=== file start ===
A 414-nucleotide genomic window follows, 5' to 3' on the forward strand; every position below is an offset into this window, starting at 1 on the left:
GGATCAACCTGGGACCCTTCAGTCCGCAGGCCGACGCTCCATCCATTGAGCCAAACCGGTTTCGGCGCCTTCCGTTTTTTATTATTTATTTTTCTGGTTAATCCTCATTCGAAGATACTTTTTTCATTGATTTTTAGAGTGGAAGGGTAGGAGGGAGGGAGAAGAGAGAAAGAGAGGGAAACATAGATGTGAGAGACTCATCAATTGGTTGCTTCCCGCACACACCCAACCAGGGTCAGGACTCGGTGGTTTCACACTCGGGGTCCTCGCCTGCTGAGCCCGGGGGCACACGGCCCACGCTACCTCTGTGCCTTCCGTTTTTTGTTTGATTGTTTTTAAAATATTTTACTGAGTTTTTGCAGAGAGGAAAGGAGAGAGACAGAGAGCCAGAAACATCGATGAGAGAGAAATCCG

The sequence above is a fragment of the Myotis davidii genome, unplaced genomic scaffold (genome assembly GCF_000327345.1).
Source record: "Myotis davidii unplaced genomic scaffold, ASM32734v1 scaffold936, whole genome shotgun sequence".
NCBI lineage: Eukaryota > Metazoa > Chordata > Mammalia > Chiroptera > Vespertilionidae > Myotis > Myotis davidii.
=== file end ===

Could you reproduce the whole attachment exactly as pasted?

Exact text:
A 414-nucleotide genomic window follows, 5' to 3' on the forward strand; every position below is an offset into this window, starting at 1 on the left:
GGATCAACCTGGGACCCTTCAGTCCGCAGGCCGACGCTCCATCCATTGAGCCAAACCGGTTTCGGCGCCTTCCGTTTTTTATTATTTATTTTTCTGGTTAATCCTCATTCGAAGATACTTTTTTCATTGATTTTTAGAGTGGAAGGGTAGGAGGGAGGGAGAAGAGAGAAAGAGAGGGAAACATAGATGTGAGAGACTCATCAATTGGTTGCTTCCCGCACACACCCAACCAGGGTCAGGACTCGGTGGTTTCACACTCGGGGTCCTCGCCTGCTGAGCCCGGGGGCACACGGCCCACGCTACCTCTGTGCCTTCCGTTTTTTGTTTGATTGTTTTTAAAATATTTTACTGAGTTTTTGCAGAGAGGAAAGGAGAGAGACAGAGAGCCAGAAACATCGATGAGAGAGAAATCCG

The sequence above is a fragment of the Myotis davidii genome, unplaced genomic scaffold (genome assembly GCF_000327345.1).
Source record: "Myotis davidii unplaced genomic scaffold, ASM32734v1 scaffold936, whole genome shotgun sequence".
NCBI lineage: Eukaryota > Metazoa > Chordata > Mammalia > Chiroptera > Vespertilionidae > Myotis > Myotis davidii.